Look at three of the most successful franchises in sports today – NHL Champions Chicago Blackhawks and Pittsburgh Penguins and NBA Contender Oklahoma City Thunder.  These three teams built through the draft, brilliantly, and ended up drafting incredibly well and picking up multiple franchise players in a few years (the Hawks have Duncan Keith, Jonathan Toews, Patrick Kane and Brent Seabrook; the Pens skate Sidney Crosby, Evgeni Malkin, and had Jordan Staal; the Thunder drafted Serge Ibaka, James Harden, Russell Westbrook and Kevin Durant).  For years these teams struggled but they were patient – and more importantly so were the fans.  Now OKC has some of the best fans in the NBA, the Hawks had a 21 game point streak and the Pens have the best player in the NHL and are a favorite to win the Cup. 

The Canucks window has closed and it is time for them to begin thinking about the sort of future they want for the team, their city and their fans.  It is never easy to admit that the window has closed and because it is so infrequent that a team has a chance to win a title we tend to hang on, way too long even as the team becomes farther and farther from a championship. 

So Vancouver (and others clinging desperately to teams past their primes) it is time to blow it up, stockpile picks and move through a few years of mediocrity.  However, know that soon the world will become better, the future brighter and eventually if we are really lucky the window might, one day, open again.

Statues that Could Exist

During my recent trip to LA my brother and I paid homage to the Wayne Gretzky statue which sparked a little bit of a conversation regarding the merits of the Kings having a tribute to Gretz:

Just Ross – “To be fair, he is the greatest player in the history of the game and he played for the Kings for 8 years.”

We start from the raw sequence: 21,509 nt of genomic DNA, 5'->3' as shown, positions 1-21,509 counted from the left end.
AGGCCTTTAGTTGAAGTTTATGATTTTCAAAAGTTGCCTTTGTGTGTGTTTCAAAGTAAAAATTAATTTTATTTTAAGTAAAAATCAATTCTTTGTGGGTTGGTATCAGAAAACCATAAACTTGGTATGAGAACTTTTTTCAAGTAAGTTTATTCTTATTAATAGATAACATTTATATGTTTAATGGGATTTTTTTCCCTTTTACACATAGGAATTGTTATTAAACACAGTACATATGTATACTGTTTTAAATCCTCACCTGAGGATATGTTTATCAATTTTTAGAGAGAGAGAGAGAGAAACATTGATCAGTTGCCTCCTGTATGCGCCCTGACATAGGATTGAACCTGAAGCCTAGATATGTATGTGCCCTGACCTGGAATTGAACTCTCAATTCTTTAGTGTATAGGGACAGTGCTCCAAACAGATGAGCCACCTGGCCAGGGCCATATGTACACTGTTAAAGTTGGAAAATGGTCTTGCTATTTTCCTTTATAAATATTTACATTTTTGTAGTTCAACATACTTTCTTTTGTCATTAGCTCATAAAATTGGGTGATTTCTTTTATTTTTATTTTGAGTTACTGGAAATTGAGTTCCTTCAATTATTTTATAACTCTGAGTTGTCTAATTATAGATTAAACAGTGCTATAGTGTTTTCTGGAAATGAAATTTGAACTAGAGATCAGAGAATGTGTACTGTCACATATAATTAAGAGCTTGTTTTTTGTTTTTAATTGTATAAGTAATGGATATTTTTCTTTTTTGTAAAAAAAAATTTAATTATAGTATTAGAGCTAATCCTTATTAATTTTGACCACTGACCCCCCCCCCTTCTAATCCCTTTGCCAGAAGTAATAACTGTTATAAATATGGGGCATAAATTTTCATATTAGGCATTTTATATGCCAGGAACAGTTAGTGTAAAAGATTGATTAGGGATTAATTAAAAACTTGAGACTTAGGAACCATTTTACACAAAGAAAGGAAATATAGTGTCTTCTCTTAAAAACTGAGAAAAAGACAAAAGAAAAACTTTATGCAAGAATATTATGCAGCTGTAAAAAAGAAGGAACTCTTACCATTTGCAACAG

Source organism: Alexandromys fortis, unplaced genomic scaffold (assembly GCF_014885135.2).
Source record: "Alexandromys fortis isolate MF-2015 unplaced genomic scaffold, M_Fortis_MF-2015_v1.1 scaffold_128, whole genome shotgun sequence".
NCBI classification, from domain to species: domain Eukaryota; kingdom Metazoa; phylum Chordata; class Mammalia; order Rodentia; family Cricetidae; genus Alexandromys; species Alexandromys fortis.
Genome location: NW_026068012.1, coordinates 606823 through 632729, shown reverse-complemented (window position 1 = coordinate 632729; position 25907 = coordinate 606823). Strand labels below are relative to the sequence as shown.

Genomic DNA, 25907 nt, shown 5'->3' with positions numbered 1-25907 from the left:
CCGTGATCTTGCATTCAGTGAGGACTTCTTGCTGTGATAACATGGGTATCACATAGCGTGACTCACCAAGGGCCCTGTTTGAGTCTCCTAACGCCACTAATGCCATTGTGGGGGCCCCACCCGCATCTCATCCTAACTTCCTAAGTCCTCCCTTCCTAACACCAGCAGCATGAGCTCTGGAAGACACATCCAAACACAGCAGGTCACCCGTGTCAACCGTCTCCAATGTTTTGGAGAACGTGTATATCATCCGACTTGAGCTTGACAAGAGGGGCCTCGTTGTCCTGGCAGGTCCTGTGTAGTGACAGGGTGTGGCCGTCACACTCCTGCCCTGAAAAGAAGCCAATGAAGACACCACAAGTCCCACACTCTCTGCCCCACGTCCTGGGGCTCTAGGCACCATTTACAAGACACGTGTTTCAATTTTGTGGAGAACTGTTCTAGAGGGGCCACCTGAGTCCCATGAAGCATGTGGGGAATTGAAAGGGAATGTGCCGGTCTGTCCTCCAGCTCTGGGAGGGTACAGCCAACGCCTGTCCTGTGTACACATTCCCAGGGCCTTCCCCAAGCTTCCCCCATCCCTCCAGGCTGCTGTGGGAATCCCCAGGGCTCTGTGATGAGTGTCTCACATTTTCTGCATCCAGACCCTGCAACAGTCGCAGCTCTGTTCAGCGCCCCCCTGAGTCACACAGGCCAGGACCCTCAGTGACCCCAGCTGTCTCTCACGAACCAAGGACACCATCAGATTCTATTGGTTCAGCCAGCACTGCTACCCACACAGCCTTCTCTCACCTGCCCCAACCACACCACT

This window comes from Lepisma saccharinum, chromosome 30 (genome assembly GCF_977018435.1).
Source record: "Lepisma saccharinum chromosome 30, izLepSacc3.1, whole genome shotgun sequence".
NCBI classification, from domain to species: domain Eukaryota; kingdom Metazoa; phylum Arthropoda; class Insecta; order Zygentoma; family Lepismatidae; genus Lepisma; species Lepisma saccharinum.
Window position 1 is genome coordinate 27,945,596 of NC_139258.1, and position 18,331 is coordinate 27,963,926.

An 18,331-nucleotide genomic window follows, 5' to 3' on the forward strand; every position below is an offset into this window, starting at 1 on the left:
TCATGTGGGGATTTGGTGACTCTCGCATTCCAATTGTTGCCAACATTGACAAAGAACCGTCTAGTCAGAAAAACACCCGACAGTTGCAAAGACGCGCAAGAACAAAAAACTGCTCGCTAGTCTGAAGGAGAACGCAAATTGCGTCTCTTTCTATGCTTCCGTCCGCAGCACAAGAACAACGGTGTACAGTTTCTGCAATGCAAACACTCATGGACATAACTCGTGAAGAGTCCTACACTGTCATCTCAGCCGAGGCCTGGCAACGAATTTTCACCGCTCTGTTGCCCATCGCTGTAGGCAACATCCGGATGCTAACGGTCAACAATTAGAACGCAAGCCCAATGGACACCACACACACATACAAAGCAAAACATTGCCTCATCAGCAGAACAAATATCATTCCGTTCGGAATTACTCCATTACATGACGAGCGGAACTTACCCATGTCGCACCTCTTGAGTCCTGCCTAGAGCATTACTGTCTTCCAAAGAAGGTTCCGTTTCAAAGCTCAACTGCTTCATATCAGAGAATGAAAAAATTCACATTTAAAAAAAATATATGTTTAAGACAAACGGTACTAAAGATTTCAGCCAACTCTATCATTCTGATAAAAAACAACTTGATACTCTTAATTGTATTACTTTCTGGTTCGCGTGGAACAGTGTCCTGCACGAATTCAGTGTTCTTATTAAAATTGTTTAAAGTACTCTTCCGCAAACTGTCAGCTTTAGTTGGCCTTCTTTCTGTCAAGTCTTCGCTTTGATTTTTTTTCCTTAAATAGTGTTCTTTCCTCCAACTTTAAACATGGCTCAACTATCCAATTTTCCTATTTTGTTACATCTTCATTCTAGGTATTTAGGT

Me – “Yes, but he never won anything substantial for LA.  Sure he took them to their first Cup Finals and that team was absolutely terrible, but he never won for them. (thinking) Although he did set the all-time scoring record while playing for them…”

Just Ross – “He is the greatest player of all-time.  Argument over.”

However, it got me thinking about some other statues that different franchises could put up to commemorate great moments in their history (keeping in mind that my local team, the Canucks, have a statue of Roger Nielson waving a white towel):

LA Kings – If you are going to put up a Gretzky statue and he almost won you a Cup, then I guess they have to put up one of current (Cup Winning) Captain Dustin Brown.

Baltimore Ravens – A back to back statue of Joe Flacco and Trent Dilfer (a mediocre sandwich any way you cut it).

Detroit Pistons – A tribute to bruising, difficult to watch teams led by the Bad Boy Pistons and then Ben Wallace and Chauncey Billups.  They could also celebrate Rasheed Wallace’s astounding 47 techs in one year with a bronze Sheed open mouthed and screaming. 

Orlando Magic – One iconic of Dwight Howard stabbing the franchise in the back.

Philadelphia Flyers – Eric Lindros getting smoked by Scott Stevens.

Toronto Raptors – Vince Carter leading the franchise to the Eastern Conference Finals (aka the only time the franchise has mattered). 

Vancouver Canucks – The Sedins cycling behind a net or Pavel Bure streaking towards the net.  How can I be so frustrated and excited at the same time?

Cleveland Cavaliers – LeBron holding his “Witness” pose with fans holding signs pleading “Come Back!” behind him.  Too soon? 

Michigan Wolverines – Chris Webber calling timeout.

LA Lakers – Jerry Buss and David Stern paying off the referees for their 3 straight title runs, hey-oh!